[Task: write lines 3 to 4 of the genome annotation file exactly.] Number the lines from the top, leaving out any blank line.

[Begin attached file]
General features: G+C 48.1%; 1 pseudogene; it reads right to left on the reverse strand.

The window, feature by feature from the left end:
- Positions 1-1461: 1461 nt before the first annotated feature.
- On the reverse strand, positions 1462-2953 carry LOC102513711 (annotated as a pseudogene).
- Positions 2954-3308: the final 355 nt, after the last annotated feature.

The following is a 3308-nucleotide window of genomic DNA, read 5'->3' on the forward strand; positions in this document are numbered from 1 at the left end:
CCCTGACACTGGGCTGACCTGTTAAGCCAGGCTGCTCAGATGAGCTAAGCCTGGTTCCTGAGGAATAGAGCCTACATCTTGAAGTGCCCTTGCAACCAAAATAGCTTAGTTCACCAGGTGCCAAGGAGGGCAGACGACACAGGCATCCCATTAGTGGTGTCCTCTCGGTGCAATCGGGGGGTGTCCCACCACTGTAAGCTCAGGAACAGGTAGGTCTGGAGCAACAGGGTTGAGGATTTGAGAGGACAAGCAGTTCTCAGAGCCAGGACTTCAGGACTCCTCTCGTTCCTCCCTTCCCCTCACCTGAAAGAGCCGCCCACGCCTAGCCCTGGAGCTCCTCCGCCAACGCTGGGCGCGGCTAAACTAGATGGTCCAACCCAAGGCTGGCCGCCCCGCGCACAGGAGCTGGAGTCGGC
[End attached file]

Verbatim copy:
- Positions 1-1461: 1461 nt before the first annotated feature.
- On the reverse strand, positions 1462-2953 carry LOC102513711 (annotated as a pseudogene).